To see just one place where improvisation is found, a survey of McCarey’s work shows a fondness for scenes where one person teaches another. In The Milky Way, Harold Lloyd is taught to box and, later, he gives a society woman lessons on how to avoid a punch. Roland Young’s drumming lesson in Ruggles of Red Gap leads him to true love. In Going My Way, Bing Crosby teaches Carol the street girl and, later, a group of tough kids how to sing. In The Bells of St. Mary’s, Ingrid Bergman teaches a kid to box. Nazis coach Cary Grant, in Once Upon a Honeymoon, on how to deliver a radio address with “shpontanuity.” Almost all of his mature films (and some of the earlier ones) have teaching scenes.

Though it’s impossible to confirm, most of these scenes are likely improvised, and it’s not hard to see why McCarey, as a fan of improvisation, returns to this device. Lesson-giving has a fantastic structure for improvisation: one person leads, the other follows, each has flexibility in what they do and say, and there’s a reactive nature to the enterprise. In McCarey’s universe these scenes produce gently comic results – we see someone make mistakes, which we can laugh at, but it is within the safe environment of a lesson instead of “real life.” The moments are funny without being cruel. Indeed, that mistakes and failure are allowed and forgiven is a concept that, no doubt, McCarey had personal sympathy for. He was, after all, someone that attempted careers in boxing, law, mining, and songwriting before becoming a filmmaker. That he’s able to create scenes where we can laugh at someone without resorting to ridicule points at McCarey’s characteristic generosity.

birdistheword, Sunday, 11 February 2024 06:11 (one week ago) link

Looking for Mr. Goodbar’s early scenes set at the university and her sexual relationship with the professor are excellent as well. Just saw it theatrically last year. A 4K home video release is coming soon. Richard Brooks was one of the great American filmmakers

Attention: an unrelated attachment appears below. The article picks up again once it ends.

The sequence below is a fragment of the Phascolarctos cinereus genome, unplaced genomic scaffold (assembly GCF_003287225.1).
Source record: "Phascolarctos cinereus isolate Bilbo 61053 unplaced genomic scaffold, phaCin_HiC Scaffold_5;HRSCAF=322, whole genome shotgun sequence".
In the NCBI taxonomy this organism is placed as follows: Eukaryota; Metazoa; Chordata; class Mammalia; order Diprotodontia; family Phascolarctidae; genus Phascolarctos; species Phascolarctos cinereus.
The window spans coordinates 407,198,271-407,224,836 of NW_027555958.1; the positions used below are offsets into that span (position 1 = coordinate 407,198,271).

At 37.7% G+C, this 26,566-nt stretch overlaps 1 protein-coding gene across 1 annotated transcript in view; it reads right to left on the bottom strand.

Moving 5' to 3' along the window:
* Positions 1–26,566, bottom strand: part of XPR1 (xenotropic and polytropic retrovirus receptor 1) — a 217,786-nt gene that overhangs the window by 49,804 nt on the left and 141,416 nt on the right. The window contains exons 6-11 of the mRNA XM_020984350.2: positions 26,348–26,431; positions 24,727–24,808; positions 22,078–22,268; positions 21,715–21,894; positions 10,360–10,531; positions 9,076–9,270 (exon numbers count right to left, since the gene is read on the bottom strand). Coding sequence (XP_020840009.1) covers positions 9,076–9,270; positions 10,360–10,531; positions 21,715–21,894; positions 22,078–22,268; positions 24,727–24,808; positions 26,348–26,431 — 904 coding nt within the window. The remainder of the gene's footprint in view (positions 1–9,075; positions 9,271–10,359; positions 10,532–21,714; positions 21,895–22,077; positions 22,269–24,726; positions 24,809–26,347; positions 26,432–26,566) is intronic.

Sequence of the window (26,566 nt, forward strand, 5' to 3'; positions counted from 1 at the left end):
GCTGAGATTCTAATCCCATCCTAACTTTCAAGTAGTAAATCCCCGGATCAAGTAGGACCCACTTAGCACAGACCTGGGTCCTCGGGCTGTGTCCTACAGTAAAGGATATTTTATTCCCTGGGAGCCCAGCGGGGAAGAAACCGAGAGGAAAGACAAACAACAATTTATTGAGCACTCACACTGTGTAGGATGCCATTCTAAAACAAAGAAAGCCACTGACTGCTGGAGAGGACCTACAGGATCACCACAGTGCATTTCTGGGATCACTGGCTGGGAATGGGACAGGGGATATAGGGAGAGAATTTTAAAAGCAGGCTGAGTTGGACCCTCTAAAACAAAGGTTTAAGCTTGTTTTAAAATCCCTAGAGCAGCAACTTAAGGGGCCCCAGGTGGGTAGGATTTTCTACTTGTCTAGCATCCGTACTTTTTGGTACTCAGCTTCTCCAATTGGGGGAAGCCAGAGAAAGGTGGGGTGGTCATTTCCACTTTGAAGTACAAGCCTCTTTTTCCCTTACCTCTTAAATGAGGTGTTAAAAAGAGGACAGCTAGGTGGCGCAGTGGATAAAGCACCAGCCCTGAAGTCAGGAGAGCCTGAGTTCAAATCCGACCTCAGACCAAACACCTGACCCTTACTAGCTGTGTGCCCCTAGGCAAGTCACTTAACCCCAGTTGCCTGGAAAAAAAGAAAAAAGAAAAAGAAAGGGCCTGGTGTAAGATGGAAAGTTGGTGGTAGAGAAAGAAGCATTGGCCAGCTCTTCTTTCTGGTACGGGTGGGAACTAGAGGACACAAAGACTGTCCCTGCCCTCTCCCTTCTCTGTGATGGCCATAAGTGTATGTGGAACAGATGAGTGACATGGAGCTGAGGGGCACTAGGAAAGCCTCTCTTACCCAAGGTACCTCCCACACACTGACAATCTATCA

beamish13, Sunday, 11 February 2024 06:15 (one week ago) link

Just read up a bit on the book. I knew it was based on a true story, but didn't realize how closely-- Roseann Quinn, the real-life Theresa, taught deaf children.

clemenza, Sunday, 11 February 2024 06:31 (one week ago) link

Tom Berenger got his own film to shine as an instructor, The Substitute. As far as urban schools-as-war films go, it’s not as entertaining as The Principal with James Belushi and Louis Gossett, Jr., but it has some hilarious moments

beamish13, Sunday, 11 February 2024 06:52 (one week ago) link

the focus isn't on teaching but 'playground' from a couple of years ago might be the best film I've ever seen set in a school.

oscar bravo, Sunday, 11 February 2024 07:06 (one week ago) link

Yeah idk about Mr Goodbar being a teacher movie in spite of that being her profession AND a true story — the shocking brutal unforgettable ending erases everything that comes before it to my mind. You spend all this time getting to know this woman, she’s out there in the singles bars looking for companionship, she is brutally murdered, story over. I don’t care if this is a spoiler tbh. She could have been a grocery store clerk or an office worker or a librarian or a teacher but regardless she gets brutally murdered the end. That’s just my pov and I’ve read the book and seen the movie albeit years ago.